The Portrait, Grand Theatre, Leeds
The Schubert Ensemble, Wigmore Hall, London

Musically, Opera North's Weinberg revival is subtle and tautly sung. Visually, though, it tries too hard

If you draw a blank at the name of Miecszylaw Weinberg, you are not alone.

Born in Poland in 1919, to a family of Jewish theatre musicians and actors, he fled the Holocaust only to fall foul of Stalin's "anti-cosmopolitan campaign". Weinberg was, in every sense, a survivor: modest and without self-pity. Never a party member, he paid his bills composing film scores, produced more than 20 symphonies, and lived to see the fall of the Berlin Wall. Sadly, he died before his most important opera, The Passenger, was premiered in Moscow in 2006. It comes to London this autumn. Meanwhile, David Pountney's Opera North production of The Portrait spearheads the British Weinberg revival, with mixed results.

Deftly, even delicately scored, often for single instruments or unaccompanied voice, Weinberg's 1980 adaptation of Gogol's short story of a high-minded artist corrupted by greed and celebrity is lent too heavy and specific a subtext by Pountney and his designer, Dan Potra. Where the composer shrugs and raises a sardonic eyebrow at human folly, lacing his score with shreds of Yiddish folk-music and glittering dances, the director thumps the table, delivering a lecture on creative compromise under Stalin and a clumsy side-swipe at two of recent history's most commercially successful artists, Andy Warhol and Damien Hirst.

As Weinberg's leading champion, Pountney is strangely reluctant to let the composer's work speak for itself. Musically, The Portrait is subtle to a fault, cleanly and calmly paced by conductor Rossen Gergov from the first foggy call of the horn to the hallucinatory whirl of the final scene, and tautly sung by an impressive ensemble cast. Visually, it's a hit-and-miss hotchpotch of images from the "I Don't Know Much About Art But I Know What I Like" postcard book, opening with Chagall's weightless shtetl archetypes, then moving on to a gallery of twinkly-eyed Stalins, before the apparent nadir of Hirst's diamond skull. Seduced by fame and fashion, glutted on society portraits, cracked-up, burned-out and crowned with a Warhol fright-wig, Paul Nilon's Chartkov realises too late that he has been paid for "flattery and lies".

From Holbein to Testino, flattery has been essential to portraiture. But Pountney, who dabbled in contemporary art with his Wilson Twins-inspired production of The Flying Dutchman, cannot resist exaggeration any more than he can resist taking a pop at Hirst. Stretched freakishly tall on stilts or, in the case of Katherine Broderick, compressed like a crinolined beetle on a hidden go-cart, Chartkov's wealthy subjects understandably want to avoid the truth, while his silent muse, Psyche (Hedda Oosterhoff), saunters untouchable on scarlet stilettos. Suspended on wires, Nicholas Sharratt's sinister Lamplighter shares the sweetest music with Richard Burkhard's sympathetic Nikita, who is accompanied by a bandaged flautist (Fiona Slominska) from Magritte. There's an interesting opera in here somewhere, though not a great one, and a fearless performance from Nilon. Unfortunately, the art gets in the way.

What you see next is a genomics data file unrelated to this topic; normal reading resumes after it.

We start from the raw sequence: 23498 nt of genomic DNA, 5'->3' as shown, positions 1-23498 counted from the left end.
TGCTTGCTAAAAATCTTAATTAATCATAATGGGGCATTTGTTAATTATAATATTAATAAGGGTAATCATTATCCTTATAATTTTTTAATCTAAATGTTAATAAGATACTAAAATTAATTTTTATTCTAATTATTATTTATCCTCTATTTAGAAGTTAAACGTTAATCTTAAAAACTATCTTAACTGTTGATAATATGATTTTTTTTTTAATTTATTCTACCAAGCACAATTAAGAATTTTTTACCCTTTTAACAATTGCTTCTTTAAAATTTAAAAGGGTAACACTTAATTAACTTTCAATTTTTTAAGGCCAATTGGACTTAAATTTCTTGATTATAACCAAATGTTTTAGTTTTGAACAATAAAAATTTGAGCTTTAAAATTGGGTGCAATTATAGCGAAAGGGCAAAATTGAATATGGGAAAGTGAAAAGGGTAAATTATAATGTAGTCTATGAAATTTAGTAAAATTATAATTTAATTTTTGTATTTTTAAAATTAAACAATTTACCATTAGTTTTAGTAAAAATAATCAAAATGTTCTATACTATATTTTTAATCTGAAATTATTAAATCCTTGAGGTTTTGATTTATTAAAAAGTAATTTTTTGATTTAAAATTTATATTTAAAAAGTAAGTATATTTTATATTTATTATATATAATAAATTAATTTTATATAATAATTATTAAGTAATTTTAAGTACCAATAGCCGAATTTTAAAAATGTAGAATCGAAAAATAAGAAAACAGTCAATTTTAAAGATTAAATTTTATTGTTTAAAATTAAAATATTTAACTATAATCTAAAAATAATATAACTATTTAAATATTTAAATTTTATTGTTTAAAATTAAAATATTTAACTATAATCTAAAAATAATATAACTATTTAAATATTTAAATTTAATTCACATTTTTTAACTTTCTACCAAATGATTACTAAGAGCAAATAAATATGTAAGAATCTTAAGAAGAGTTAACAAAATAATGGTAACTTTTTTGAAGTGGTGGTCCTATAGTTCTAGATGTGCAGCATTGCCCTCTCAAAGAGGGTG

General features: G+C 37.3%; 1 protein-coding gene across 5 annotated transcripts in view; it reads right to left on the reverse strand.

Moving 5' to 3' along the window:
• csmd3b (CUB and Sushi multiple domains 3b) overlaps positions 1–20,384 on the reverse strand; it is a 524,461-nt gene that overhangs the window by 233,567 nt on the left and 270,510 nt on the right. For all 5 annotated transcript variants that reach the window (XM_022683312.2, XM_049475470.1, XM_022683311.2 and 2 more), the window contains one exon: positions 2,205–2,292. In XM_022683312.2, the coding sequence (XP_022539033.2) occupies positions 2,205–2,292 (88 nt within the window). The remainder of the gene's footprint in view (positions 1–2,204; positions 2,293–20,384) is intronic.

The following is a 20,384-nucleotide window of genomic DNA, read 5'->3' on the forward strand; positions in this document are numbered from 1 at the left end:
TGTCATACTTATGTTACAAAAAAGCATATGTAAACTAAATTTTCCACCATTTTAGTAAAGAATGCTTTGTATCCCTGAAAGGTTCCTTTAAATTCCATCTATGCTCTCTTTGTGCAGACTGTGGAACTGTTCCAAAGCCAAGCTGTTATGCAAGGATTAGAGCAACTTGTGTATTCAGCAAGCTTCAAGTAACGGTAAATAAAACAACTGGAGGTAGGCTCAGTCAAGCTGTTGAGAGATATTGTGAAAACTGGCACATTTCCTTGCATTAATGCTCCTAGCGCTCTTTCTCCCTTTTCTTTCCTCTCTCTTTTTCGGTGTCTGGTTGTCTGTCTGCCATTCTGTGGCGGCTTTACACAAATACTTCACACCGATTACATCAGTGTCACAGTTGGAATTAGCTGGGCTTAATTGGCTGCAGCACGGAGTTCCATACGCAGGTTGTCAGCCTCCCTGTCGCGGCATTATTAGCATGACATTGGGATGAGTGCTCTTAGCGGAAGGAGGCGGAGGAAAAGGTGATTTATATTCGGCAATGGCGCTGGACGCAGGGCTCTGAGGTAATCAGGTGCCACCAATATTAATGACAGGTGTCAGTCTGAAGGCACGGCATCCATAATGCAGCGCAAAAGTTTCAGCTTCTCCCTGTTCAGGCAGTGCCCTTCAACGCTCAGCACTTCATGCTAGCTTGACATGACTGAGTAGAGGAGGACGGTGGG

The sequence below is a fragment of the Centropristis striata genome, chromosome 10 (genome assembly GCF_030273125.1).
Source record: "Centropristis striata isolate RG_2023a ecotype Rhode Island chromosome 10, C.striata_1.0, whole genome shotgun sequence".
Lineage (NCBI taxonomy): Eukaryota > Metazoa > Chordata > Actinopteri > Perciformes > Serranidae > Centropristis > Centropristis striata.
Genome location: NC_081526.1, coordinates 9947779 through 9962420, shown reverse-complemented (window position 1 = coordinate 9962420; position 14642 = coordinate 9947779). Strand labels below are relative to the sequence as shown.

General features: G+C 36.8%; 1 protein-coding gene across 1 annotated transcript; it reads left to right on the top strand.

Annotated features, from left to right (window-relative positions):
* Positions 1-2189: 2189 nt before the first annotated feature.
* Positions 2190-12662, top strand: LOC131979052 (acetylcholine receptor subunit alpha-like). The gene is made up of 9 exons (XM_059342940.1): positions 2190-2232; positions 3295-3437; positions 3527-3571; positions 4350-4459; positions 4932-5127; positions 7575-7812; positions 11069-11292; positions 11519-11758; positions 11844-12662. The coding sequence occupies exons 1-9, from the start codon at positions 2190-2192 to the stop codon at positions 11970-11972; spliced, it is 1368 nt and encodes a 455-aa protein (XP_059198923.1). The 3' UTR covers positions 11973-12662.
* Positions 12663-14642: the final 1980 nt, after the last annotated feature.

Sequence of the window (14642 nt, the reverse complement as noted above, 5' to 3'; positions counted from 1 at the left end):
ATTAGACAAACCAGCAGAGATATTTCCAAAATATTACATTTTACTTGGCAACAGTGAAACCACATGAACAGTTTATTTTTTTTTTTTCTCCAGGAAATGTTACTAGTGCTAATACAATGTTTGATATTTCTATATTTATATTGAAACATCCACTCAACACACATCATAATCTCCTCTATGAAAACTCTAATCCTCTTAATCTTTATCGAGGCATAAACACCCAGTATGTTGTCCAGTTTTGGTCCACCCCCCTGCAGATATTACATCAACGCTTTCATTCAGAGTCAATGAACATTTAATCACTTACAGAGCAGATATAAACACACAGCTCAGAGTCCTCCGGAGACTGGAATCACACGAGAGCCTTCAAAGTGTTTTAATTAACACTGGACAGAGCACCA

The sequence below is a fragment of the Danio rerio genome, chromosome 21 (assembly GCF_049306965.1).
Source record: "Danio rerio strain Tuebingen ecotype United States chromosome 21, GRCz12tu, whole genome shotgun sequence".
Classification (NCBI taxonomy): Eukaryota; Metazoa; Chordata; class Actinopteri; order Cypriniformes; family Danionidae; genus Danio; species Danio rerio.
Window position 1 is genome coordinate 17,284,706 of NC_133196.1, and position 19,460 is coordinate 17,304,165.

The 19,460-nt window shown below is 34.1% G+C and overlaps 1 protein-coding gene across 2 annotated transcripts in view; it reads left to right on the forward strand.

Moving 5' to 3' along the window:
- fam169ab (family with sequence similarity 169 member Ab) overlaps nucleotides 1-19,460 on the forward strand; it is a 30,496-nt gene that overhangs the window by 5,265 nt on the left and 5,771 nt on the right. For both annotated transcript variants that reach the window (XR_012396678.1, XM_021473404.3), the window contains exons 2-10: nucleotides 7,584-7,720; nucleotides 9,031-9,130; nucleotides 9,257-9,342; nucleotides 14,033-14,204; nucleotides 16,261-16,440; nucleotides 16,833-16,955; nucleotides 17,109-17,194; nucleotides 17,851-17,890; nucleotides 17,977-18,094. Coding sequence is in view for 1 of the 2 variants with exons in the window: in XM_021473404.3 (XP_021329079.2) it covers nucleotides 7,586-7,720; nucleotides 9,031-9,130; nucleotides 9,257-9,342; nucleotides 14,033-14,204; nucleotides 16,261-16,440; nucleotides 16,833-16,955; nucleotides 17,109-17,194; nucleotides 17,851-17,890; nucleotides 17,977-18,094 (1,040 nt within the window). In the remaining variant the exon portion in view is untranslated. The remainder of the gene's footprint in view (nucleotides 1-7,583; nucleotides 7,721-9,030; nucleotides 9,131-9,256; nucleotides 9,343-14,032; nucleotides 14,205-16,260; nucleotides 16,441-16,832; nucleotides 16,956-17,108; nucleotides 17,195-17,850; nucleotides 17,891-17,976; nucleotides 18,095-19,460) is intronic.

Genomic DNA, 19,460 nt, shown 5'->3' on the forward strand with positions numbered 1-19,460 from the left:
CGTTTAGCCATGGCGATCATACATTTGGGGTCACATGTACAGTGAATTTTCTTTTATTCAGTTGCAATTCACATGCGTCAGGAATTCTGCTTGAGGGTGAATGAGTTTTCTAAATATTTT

There was a far greater sense of narrative and emotional connection in The Schubert Ensemble's dynamic performance of Enescu's Piano Quartet in D minor at the Wigmore Hall. Dedicated to the memory of Fauré, Enescu's composition teacher at the Paris Conservatoire, this desolate work seems to trace the end of an affair: first cool and disinterested, then luxuriantly carnal, finally bitter and cancerous, a violent tirade of mutual recrimination. This is fantasy, of course, for if Enescu had intended his Piano Quartet to depict a break-up, he would probably have said so, and detailed with whom, where and when. As violinist Simon Blendis explained, every bow and breath is marked in the score, every fingering, every slide and sigh. Too proscriptive? Apparently not. And, oh, that chord in the second movement.

The Schubert Ensemble are blessed with the most natural, unforced, singing tone – strings and piano alike. In Dvorak's virile, big-hearted Piano Quartet in E flat, the keyboard becomes an orchestra for a triple concerto, all rolling chords and quivering trills, seldom pianistic in any conventional sense, frequently downright awkward. There's something of Rusalka in the G flat major slow movement, with its moonstruck cello melody. But the water-nymph is quickly chased away by the tumble of the Scherzo, and the forthright energy of the Finale. With his piano lid fully open, William Howard narrowly avoided overwhelming the string players. In Schubert's Notturno, the balance made more sense, as violinist Blendis and cellist Jane Salmon were held in stasis over the fluttering figurations and uneasy modulations of this enigmatic, orphaned slow movement to an unwritten Piano Trio.

'The Portrait': Theatre Royal, Newcastle (0844 811 2121), 18 Feb, then touring

Next Week:

Push-up bra at the ready, Anna Picard meets opera's latest femme fatale, Anna Nicole

Classical Choice

Harry Fehr returns to Scottish Opera to direct Handel's Orlando at the Theatre Royal, Glasgow (from Tue), while in Manchester Sir Mark Elder conducts the Hallé in a programme of Tchaikovsky's Pathétique symphony, Bruch's Scottish Fantasy and extracts from Thomas Adès's Powder Her Face, at the Bridgewater Hall (Thu).

PROMOTED VIDEO
Arts and Entertainment
Judd Apatow’s make-it-up-as-you-go-along approach is ideal for comedies about stoners and slackers slouching towards adulthood